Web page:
We’re saddened by the passing of celebrated #HiddenFigures mathematician Katherine Johnson. Today, we celebrate her 101 years of life and honor her legacy of excellence that broke down racial and social barriers: https://go.nasa.gov/2SUMtN2 pic.twitter.com/dGiGmEVvAW

twitter.com

Johnson was born in 1918 in White Sulphur Springs, West Virginia. From an early age, she demonstrated a love of counting and numbers far beyond her peers and well beyond her years. By age 10, Johnson was already through her grade school curriculum and enrolled in high school, which she finished at 14. She enrolled in West Virginia State College at only age 15 and started pursuing her love of math.

According to NASA, while at WVSC, Johnson had the opportunity to study under well known professor Dr. William W. Schiefflin Claytor. Claytor guided Johnson in her career path, once telling her, “You’d make a great research mathematician.” He also provided her guidance with how to become one. In an interview with NASA, Johnson recalled, “Many professors tell you that you’d be good at this or that, but they don’t always help you with that career path. Professor Claytor made sure I was prepared to be a research mathematician.” Claytor’s spirit of mentorship was something that Johnson paid forward. “Claytor was a young professor himself,” she said, “and he would walk into the room, put his hand in his pocket, and take some chalk out, and continue yesterday’s lesson. But sometimes I could see that others in the class did not understand what he was teaching. So I would ask questions to help them. He’d tell me that I should know the answer, and I finally had to tell him that I did know the answer, but the other students did not. I could tell.”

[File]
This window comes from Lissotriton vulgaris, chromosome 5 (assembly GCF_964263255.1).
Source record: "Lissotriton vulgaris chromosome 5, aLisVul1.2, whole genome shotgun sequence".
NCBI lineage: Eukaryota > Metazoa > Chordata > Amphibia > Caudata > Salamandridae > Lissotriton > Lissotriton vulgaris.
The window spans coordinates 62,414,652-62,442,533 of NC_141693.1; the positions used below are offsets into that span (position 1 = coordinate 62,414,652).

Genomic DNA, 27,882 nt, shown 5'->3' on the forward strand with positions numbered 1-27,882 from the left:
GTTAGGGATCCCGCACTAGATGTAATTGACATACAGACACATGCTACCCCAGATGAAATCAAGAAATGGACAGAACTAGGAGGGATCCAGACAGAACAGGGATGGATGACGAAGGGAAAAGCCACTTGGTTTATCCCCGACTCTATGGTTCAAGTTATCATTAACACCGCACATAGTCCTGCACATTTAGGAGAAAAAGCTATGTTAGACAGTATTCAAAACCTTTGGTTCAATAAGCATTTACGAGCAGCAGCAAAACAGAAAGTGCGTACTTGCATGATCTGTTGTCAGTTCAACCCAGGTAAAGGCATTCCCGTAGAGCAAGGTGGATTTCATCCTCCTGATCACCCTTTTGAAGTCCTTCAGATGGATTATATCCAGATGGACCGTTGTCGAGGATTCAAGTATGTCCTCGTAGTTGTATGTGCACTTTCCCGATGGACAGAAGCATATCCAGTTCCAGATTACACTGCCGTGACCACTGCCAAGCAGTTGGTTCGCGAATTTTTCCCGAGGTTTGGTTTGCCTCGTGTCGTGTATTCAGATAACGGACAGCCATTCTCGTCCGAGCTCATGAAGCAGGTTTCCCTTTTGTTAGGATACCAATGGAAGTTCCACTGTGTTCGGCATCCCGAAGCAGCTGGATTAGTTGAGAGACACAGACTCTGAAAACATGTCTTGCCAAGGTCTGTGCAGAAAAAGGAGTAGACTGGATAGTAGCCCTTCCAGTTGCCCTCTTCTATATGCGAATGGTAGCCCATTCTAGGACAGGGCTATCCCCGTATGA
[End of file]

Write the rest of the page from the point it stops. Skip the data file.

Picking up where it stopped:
This is how Jack Daniel’s and the ASYMCA help troops go home for the holidays

upload.wikimedia.org

Johnson became the first black woman to attend West Virginia University’s graduate school. Following graduation, she became a school teacher, settled down and married. She spent many years at home with her three daughters, but when her husband became ill, she began teaching again. In the early 1950s, a family friend told Johnson that NACA (the predecessor to NASA) was hiring. According to NASA, the National Advisory Committee for Aeronautics were specifically looking for African-American females to work as “computers” in what was then their Guidance and Navigation Department. In the 1950s, pools of women at NACA did calculations that the engineers needed worked or verified.

Johnson applied but the openings were already filled. The following year, she applied again, and this time she was offered two contracts. She took the one as a researcher. She started working at NACA in 1953. In 1956, her husband died of an inoperable brain tumor. In 1959, Johnson remarried James A. Johnson, an Army captain and Korean War veteran.